How to teach CAD and design sense virtually

So the title says most of it. I saw the following CD thread, and I was it answered most of my questions, but some still remain

Our team aims to be teaching Onshape this offseason, however, we will almost certainly be remote. Because of this, we will have no access to our workshop for hands-on training. Teaching CAD itself I understand how to do, however teaching how to create mechanisms seems difficult. How can I teach students how to make various. We currently don’t have CNC, so the thing that I want to teach is how to make parts, and then showing them what we’re limited to. How can I possibly teach all of this without showing the limits of physical parts in our shop?

Thanks in advance!


So, as worded, I don’t think there’s any good answer to the question.

The other thread had a number of links to online resources and youtube videos that show examples of mechanism design, and lots of background on the “why” of various aspects of doing good design.

None of them will be replacements for hands-on experience. I don’t know of any virtual resource that has the exact same impact as getting hands-on experience assembling mechanical things.

So, without shipping parts to each student… my answer is, you can’t. Your training will be missing a component it had last year. And, likely, there’s no exact substitute available.

If you want to have success as a team, you’ll need to plan around that. Scope your goals and work around the training you know you can support this fall. Maintain a positive attitude with hope, but be realistic about what you can or can’t do this year.

That being said. I think an enthusiastic leader with regular team meetings, homework assignments, and lots of interaction and display of passion for the program will go a long way in engaging new folks, even without physical things for them to tinker with.

I think if you show some videos and explain what parts are easy to make (like flat pocketed parts) and couple that with some examples of good designs/robots, you can teach CAD like normal. Work on the basics with the OnShape tutorials, have them work on something simple like a drivetrain design and a gearbox, and then you can work on more complicated designs and eventually entire robots.
Generally, it’s best to have them design something poor that you can point out the obvious flaws in, and then have them move on to more complex parts.

Strongly agree. You learn to cad by doing cad. I can’t forget my very first gearbox (the pocketing was very bad).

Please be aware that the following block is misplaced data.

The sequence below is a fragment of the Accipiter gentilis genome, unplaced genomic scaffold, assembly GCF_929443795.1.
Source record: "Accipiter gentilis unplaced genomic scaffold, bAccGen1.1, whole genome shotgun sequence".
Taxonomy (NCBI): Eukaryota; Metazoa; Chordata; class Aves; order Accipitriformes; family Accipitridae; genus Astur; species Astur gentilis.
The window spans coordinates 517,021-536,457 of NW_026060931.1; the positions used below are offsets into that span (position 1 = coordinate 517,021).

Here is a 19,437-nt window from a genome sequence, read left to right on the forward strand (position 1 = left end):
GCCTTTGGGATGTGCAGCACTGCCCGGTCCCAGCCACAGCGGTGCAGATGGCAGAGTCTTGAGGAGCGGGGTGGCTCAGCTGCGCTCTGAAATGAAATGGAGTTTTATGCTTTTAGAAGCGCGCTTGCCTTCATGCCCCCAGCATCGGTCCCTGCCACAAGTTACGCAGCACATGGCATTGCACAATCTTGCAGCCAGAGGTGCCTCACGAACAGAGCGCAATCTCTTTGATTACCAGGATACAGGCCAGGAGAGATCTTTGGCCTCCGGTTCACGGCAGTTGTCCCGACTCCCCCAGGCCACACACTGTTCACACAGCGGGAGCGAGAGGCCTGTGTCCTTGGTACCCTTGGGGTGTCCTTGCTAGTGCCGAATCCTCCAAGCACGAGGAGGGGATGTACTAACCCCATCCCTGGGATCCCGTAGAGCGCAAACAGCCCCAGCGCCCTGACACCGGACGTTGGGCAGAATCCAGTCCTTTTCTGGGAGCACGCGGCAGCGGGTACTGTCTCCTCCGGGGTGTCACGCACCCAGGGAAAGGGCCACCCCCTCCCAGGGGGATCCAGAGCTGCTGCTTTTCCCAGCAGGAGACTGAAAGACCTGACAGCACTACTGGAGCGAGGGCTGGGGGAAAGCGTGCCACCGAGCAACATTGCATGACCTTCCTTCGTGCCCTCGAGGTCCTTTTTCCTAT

Also, you should have your team watch matches which top tier teams play and then use pictures of their robot or FUN’s behind the bumpers. This helps with seeing how teams design strategically. Strategic design is key to designing manipulators.

Here is the general process of manipulator design I have shared with my teammates who have asked. We set our specifications (5 balls dumped in less than one sec, intake without slowing, climb in 2 seconds and whatever). Then you look at other robots that have had similar specifications to see how they designed. For instance, this year, I looked a lot at how teams in 2012 handled that year’s challenge. Then you do your layout sketch. THis is often the most time consuming thing. It has to be really detailed. If you do correct layout sketches that are detailed, you can even save that one file a bajillion times and just extrude or create whatever features are needed. Then you have to do your assembly.

This is something I’ve been thinking about (though not as much as I maybe should be). I can’t come up with a better answer than “you need to have an understanding of everything, and then everything should just fall into place”… so I’m writing a book. Section 10 may be helpful; there are definite, identifiable ‘principles’ and rules of thumb which can be used for design.

Like many things it’s not enough to have read something; design and review is really what you need; but it can be helpful to say “here’s some guidance and principles” up front rather than simply “oh your design sucks” in post.


This is quite a low-key way to introduce such a comprehensive resource. I hope when it is more complete it gets the attention it deserves!

I’ve been teaching CAD remotely to my team (and some mentors) since March. Keep in mind that our team is very small (around 6-7 students). We use Onshape and Microsoft Teams. I’ve been using the Onshape tutorials mostly, but I give them challenges* every now and then.

Once the student has graduated from the Onshape tutorials, we start on design problems. Design problems can be anything - robotics parts or systems, nick knacks, or fix/create something for around their house. The plan is to 3D Print their designs and ship them to the student. Again, we have a small team.

One of the biggest challenges for us was that not all our students had laptops.

Just spitballing, and I’m not sure how many students you have learning CAD or if you have the funds, but it might be possible to send each kid a CHEAP 3D printer. Some of the monoprice deals are decent and go for around $120

*The challenges are something like

  • use a part drawing to recreate the part in CAD
  • design a 3D-printable hex hub
  • take an object (water bottle, pen, whatever) and make it in CAD

Or if that’s not feasible, they could get one team 3D printer to keep at a mentor’s house during the shutdown. Kids send the mentor their files to print, mentor ships them the parts.

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